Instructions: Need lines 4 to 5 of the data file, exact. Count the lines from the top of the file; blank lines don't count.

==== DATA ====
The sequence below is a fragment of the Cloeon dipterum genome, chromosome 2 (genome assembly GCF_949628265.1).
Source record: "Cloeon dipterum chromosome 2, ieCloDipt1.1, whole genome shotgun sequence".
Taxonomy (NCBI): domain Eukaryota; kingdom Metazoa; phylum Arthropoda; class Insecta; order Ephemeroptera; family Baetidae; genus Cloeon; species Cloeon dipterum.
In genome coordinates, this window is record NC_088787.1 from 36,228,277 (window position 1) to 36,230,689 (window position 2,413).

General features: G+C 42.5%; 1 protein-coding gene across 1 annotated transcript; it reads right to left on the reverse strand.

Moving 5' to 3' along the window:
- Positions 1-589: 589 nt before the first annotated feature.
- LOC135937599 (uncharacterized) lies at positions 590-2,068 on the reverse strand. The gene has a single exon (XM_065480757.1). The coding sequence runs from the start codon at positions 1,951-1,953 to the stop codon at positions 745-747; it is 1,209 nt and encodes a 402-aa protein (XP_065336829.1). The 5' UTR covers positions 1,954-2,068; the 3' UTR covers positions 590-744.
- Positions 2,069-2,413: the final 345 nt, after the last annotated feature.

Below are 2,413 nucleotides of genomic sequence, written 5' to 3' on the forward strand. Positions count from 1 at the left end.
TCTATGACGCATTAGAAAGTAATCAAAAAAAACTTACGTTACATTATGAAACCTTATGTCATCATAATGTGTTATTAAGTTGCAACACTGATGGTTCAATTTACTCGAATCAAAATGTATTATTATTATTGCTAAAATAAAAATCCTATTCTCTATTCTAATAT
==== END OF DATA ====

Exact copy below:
In genome coordinates, this window is record NC_088787.1 from 36,228,277 (window position 1) to 36,230,689 (window position 2,413).

General features: G+C 42.5%; 1 protein-coding gene across 1 annotated transcript; it reads right to left on the reverse strand.